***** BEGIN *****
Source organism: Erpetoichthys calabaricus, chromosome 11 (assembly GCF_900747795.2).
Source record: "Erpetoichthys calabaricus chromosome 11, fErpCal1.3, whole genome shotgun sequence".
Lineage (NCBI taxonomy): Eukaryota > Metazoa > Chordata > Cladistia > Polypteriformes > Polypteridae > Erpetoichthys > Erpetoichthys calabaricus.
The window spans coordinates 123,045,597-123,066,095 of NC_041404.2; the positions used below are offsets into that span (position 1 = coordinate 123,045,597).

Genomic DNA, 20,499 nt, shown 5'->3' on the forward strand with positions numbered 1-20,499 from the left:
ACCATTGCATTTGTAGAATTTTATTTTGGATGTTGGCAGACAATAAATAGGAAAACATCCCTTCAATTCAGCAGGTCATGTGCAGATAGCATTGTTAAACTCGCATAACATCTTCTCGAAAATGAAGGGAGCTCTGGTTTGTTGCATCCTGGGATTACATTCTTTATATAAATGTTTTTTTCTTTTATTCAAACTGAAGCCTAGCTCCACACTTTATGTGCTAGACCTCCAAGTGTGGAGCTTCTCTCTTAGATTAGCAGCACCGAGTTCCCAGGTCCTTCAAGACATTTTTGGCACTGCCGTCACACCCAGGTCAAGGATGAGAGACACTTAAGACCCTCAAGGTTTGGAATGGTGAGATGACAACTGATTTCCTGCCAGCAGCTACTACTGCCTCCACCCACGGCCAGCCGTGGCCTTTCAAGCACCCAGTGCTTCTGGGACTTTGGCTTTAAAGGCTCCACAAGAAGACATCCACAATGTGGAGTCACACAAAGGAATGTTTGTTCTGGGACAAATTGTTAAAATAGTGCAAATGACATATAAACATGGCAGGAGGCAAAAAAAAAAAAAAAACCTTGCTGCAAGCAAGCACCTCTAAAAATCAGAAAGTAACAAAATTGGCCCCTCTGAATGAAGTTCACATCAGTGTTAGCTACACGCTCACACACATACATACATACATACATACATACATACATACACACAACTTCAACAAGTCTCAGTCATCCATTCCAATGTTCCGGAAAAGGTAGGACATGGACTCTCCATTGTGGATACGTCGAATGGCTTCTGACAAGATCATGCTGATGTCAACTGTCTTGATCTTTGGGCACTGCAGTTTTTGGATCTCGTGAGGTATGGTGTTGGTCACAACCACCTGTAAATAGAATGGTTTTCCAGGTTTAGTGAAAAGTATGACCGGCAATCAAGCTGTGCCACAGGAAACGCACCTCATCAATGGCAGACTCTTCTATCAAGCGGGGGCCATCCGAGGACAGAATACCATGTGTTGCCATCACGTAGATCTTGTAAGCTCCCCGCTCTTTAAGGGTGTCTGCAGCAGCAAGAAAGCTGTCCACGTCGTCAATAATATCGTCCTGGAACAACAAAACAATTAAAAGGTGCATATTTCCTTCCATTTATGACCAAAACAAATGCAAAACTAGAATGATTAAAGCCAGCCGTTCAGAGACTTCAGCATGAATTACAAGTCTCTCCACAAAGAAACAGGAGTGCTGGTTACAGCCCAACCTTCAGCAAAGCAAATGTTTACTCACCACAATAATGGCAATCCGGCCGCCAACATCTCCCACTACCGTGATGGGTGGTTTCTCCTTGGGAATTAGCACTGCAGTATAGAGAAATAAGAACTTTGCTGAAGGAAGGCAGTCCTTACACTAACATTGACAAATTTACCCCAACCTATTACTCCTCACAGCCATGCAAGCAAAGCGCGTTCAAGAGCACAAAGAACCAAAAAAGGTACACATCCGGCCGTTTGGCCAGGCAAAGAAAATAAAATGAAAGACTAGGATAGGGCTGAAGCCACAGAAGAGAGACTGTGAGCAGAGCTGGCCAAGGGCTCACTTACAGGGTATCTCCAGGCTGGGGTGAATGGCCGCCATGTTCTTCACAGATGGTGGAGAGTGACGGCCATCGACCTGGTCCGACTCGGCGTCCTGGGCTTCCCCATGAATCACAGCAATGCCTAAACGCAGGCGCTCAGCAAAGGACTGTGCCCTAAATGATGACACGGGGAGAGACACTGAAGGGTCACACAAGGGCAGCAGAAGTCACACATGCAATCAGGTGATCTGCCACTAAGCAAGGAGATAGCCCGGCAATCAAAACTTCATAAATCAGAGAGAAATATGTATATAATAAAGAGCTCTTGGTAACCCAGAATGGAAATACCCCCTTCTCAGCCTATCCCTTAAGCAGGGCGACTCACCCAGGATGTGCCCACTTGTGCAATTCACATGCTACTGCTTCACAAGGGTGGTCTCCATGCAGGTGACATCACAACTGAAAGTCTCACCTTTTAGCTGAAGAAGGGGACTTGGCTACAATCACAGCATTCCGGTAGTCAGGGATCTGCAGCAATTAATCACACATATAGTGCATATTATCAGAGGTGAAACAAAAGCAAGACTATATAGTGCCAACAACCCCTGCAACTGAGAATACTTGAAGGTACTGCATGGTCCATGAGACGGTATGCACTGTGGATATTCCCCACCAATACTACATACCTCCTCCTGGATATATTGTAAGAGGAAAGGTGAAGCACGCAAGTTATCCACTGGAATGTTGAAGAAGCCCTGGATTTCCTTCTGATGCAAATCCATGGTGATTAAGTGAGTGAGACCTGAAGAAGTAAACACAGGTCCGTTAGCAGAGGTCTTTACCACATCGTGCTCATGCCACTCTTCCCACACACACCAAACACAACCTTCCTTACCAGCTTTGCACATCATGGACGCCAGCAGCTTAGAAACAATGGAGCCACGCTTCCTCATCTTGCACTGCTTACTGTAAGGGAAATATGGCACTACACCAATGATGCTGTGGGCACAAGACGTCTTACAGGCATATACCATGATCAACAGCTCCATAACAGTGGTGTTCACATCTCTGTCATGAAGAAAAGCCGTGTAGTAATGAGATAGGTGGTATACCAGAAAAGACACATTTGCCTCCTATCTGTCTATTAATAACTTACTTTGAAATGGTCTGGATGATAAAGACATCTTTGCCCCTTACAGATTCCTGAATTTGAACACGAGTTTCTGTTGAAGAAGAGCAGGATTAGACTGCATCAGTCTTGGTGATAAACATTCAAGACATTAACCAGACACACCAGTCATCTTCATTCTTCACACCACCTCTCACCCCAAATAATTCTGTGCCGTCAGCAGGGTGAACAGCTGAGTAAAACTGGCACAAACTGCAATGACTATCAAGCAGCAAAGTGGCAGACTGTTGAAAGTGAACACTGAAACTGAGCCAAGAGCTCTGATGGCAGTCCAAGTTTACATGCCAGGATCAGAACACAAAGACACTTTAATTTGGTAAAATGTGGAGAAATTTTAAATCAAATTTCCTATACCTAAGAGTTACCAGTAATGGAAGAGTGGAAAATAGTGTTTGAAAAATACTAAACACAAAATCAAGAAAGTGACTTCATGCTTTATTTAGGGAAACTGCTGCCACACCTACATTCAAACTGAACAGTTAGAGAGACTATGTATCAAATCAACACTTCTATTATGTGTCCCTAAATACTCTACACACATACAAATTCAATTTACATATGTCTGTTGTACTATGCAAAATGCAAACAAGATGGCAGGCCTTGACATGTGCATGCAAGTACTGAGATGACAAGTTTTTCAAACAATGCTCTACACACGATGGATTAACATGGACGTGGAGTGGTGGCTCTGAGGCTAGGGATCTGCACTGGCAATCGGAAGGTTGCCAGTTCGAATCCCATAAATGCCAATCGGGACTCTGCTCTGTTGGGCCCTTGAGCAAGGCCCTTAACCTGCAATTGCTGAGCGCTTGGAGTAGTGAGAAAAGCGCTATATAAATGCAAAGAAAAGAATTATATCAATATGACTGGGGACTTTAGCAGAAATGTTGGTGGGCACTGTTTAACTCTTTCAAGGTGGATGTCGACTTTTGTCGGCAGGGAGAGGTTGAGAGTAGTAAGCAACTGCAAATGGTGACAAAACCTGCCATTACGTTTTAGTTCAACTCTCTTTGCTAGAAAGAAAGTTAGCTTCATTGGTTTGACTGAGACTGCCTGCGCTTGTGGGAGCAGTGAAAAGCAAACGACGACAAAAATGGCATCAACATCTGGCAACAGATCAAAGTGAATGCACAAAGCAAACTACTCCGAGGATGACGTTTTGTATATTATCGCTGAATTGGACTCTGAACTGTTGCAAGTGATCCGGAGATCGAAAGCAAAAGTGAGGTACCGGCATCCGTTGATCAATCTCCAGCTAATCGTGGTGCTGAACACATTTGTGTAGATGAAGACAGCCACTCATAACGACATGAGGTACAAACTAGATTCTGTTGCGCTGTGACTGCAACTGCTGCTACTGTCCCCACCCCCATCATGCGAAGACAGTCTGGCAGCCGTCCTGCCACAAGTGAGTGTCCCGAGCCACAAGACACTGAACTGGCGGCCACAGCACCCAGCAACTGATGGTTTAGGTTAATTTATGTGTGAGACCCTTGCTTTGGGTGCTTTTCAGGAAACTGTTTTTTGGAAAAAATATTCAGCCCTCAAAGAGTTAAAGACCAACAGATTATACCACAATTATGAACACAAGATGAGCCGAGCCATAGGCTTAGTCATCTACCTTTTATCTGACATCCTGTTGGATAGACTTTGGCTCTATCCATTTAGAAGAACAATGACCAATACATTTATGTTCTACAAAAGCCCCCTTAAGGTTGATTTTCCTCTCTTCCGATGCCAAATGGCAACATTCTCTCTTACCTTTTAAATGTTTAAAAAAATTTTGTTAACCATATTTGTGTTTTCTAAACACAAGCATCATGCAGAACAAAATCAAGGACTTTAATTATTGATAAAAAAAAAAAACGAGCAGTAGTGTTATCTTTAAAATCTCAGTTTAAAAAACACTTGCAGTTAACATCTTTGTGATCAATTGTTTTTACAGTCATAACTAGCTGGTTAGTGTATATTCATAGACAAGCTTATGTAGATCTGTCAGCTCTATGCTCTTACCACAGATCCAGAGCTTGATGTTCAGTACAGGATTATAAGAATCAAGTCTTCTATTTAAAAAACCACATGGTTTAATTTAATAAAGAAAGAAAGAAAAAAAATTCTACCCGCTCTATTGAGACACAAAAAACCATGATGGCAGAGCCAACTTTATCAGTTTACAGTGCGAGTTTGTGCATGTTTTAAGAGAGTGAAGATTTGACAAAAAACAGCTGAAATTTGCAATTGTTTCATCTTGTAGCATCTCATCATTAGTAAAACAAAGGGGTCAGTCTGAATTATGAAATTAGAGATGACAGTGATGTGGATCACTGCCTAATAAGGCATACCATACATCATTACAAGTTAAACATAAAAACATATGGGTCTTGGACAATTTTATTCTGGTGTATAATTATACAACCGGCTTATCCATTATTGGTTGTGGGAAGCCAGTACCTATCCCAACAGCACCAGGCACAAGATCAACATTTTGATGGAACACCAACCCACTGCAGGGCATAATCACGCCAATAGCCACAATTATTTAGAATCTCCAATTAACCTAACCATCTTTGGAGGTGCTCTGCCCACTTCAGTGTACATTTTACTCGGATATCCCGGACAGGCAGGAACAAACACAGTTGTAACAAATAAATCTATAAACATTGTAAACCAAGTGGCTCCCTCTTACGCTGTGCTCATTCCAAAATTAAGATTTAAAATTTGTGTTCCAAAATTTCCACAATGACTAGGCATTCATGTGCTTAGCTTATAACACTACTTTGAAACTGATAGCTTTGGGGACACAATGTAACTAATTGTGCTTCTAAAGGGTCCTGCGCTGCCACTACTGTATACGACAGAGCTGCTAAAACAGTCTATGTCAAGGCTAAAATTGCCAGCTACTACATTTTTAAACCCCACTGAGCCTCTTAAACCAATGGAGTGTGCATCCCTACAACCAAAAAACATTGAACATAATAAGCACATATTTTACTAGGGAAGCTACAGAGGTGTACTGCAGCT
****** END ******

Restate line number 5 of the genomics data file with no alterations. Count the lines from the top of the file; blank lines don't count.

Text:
Genomic DNA, 20,499 nt, shown 5'->3' on the forward strand with positions numbered 1-20,499 from the left: